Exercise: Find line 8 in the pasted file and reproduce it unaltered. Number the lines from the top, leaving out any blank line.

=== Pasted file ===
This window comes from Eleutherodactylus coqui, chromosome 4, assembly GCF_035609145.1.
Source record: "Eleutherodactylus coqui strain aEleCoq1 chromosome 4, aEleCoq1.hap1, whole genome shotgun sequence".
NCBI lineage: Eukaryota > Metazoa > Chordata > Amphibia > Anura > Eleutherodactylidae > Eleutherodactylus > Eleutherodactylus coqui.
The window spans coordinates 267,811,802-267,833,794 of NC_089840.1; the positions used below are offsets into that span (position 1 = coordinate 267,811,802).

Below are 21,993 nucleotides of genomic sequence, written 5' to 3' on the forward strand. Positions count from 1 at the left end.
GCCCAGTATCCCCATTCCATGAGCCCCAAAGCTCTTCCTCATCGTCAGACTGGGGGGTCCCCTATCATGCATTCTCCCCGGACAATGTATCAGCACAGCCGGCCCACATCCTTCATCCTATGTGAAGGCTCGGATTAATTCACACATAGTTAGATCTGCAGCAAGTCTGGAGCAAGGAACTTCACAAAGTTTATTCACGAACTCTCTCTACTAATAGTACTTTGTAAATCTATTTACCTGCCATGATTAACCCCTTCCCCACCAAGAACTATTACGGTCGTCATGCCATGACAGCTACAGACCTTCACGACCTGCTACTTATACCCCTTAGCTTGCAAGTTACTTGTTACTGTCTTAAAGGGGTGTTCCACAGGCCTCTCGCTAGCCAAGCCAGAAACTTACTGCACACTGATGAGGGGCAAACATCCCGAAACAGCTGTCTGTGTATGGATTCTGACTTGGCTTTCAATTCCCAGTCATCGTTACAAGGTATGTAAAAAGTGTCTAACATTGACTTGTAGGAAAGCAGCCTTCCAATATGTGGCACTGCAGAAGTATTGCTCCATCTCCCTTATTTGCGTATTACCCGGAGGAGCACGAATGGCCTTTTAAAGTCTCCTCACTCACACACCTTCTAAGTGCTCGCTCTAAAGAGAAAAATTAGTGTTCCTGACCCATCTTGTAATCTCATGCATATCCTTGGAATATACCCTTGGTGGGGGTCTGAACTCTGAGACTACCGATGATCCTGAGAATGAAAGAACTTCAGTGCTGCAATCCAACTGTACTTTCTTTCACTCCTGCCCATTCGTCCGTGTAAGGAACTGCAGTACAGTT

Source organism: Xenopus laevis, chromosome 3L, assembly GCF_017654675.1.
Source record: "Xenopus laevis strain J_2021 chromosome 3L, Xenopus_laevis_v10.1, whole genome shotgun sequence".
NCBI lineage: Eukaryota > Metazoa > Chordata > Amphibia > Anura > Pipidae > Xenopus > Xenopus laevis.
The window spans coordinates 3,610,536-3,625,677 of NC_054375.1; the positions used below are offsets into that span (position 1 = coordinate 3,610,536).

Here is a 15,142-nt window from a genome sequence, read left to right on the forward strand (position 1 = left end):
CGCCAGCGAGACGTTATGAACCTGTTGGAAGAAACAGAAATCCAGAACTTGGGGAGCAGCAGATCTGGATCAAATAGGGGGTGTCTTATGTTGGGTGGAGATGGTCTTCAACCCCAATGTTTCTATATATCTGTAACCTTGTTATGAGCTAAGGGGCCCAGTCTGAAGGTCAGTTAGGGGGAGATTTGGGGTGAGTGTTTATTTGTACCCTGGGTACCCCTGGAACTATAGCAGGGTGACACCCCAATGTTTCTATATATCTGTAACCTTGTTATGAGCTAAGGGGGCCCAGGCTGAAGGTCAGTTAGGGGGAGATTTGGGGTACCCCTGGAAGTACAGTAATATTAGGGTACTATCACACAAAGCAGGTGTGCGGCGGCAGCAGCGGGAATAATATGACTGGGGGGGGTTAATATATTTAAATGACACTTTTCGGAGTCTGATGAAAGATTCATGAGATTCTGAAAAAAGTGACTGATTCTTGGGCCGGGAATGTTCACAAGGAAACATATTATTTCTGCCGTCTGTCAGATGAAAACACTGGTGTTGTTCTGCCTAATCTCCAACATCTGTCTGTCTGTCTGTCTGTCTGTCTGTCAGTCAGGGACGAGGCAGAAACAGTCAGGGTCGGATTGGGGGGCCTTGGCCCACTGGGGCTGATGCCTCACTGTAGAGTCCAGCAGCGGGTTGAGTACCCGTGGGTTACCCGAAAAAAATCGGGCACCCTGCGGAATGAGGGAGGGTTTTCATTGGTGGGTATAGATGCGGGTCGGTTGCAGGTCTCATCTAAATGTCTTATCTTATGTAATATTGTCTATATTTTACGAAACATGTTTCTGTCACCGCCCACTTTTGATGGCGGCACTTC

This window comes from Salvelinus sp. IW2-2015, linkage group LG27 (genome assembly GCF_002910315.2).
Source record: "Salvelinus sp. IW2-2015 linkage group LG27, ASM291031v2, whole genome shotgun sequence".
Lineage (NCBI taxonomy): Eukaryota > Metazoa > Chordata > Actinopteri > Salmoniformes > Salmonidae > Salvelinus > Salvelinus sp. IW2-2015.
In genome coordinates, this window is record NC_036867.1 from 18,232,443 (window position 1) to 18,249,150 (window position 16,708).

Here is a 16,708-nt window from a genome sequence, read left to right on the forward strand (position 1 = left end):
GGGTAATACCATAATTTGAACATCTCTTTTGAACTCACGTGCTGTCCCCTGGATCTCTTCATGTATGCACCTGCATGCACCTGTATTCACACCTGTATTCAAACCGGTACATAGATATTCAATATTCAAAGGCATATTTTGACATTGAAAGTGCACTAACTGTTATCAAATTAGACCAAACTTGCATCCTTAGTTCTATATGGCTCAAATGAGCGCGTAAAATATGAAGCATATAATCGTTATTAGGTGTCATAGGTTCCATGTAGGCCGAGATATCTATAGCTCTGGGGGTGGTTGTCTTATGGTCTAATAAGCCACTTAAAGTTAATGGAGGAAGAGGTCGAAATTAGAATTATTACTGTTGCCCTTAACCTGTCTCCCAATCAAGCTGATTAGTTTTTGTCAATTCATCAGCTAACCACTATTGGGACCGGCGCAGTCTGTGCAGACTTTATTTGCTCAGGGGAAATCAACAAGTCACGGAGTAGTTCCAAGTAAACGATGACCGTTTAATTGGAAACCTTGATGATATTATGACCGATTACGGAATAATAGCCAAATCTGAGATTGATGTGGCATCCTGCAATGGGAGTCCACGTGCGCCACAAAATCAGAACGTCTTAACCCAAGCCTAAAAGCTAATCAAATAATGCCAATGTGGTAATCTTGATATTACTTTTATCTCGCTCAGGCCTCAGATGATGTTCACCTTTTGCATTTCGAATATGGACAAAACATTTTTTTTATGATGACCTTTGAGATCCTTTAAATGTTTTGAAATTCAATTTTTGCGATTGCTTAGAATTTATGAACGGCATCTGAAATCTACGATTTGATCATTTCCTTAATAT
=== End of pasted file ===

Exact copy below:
Source record: "Xenopus laevis strain J_2021 chromosome 3L, Xenopus_laevis_v10.1, whole genome shotgun sequence".